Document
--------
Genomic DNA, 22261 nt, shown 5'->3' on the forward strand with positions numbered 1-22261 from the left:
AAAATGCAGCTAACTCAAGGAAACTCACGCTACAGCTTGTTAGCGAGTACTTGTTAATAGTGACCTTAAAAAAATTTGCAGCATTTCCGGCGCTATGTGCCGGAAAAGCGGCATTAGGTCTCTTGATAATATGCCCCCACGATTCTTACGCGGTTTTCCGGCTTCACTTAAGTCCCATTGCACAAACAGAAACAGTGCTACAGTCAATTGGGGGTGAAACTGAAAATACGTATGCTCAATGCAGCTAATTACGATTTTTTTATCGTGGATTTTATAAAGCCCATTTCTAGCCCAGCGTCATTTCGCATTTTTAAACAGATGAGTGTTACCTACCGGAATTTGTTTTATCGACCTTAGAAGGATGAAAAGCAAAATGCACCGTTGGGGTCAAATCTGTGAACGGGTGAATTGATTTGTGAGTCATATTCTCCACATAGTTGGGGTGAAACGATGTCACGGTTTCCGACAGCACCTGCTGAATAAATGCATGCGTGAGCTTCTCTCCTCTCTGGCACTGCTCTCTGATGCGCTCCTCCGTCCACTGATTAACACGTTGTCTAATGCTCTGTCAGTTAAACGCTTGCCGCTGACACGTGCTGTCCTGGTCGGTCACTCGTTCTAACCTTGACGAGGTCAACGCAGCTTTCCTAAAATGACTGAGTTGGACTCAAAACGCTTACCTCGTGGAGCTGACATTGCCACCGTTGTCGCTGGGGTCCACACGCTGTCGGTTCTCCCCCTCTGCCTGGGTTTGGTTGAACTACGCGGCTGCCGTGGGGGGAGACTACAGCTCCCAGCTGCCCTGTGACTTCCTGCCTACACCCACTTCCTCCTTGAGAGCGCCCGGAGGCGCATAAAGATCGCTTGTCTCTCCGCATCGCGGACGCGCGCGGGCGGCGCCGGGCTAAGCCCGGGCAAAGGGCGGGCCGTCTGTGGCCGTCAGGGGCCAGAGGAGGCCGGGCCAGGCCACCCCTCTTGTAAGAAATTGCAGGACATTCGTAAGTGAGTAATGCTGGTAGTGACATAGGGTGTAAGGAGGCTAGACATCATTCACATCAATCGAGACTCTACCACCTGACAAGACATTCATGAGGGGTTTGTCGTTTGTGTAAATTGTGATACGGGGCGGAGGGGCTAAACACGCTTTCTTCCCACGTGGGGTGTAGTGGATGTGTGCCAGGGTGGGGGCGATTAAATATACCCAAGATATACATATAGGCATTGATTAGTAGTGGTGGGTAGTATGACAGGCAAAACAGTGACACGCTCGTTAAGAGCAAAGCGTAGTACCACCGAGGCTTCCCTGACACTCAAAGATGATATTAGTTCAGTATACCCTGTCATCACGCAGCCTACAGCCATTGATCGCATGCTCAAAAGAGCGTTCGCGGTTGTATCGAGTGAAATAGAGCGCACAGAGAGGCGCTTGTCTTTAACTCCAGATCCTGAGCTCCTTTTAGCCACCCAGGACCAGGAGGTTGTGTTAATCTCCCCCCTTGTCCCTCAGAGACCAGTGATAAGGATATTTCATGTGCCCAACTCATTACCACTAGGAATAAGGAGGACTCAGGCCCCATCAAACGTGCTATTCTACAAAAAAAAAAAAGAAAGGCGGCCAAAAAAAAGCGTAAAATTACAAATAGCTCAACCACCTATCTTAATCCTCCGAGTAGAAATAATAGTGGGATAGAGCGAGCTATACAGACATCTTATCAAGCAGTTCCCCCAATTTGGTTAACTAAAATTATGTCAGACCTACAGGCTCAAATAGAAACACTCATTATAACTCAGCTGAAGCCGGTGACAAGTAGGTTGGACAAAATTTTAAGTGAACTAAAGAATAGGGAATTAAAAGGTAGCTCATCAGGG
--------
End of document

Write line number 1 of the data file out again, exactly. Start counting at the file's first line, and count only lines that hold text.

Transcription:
Genomic DNA, 22261 nt, shown 5'->3' on the forward strand with positions numbered 1-22261 from the left: